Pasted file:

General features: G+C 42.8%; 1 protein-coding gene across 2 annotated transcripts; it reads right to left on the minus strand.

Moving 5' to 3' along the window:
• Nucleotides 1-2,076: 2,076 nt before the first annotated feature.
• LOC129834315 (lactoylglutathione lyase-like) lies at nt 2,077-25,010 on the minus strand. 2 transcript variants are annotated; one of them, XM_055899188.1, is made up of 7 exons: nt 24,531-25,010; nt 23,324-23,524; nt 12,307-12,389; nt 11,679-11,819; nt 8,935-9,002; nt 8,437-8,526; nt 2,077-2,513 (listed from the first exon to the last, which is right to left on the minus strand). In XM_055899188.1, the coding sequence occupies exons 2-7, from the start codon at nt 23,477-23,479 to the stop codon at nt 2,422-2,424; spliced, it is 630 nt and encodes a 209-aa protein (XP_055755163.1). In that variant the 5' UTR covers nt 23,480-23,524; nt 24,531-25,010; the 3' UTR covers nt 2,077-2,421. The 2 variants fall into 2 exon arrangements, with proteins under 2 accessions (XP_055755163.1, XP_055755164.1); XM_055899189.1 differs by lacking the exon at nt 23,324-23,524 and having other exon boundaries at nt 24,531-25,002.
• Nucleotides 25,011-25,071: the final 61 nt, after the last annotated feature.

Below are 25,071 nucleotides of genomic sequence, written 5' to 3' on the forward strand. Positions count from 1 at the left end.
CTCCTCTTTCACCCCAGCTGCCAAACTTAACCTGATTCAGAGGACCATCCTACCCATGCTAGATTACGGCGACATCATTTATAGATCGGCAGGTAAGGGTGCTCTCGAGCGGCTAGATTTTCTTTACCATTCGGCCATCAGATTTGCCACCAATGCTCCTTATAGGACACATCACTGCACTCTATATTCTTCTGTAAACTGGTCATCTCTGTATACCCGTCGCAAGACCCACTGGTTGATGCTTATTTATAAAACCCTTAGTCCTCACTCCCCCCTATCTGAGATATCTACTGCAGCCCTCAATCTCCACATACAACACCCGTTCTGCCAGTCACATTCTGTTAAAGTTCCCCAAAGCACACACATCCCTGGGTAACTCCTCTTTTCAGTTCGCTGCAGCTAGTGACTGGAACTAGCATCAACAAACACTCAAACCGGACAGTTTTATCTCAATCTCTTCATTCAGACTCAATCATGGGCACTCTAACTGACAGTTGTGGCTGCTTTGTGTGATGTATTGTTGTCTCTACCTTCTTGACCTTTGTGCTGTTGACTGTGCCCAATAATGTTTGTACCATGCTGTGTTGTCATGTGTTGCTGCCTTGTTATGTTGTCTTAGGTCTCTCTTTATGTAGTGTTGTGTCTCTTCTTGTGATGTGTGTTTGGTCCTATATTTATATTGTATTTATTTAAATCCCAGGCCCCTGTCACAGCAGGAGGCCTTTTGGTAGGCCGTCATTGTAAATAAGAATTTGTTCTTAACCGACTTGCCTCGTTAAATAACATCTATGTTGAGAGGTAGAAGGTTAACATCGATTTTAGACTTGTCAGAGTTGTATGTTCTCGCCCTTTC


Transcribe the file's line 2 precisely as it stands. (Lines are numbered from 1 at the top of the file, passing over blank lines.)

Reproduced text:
Moving 5' to 3' along the window: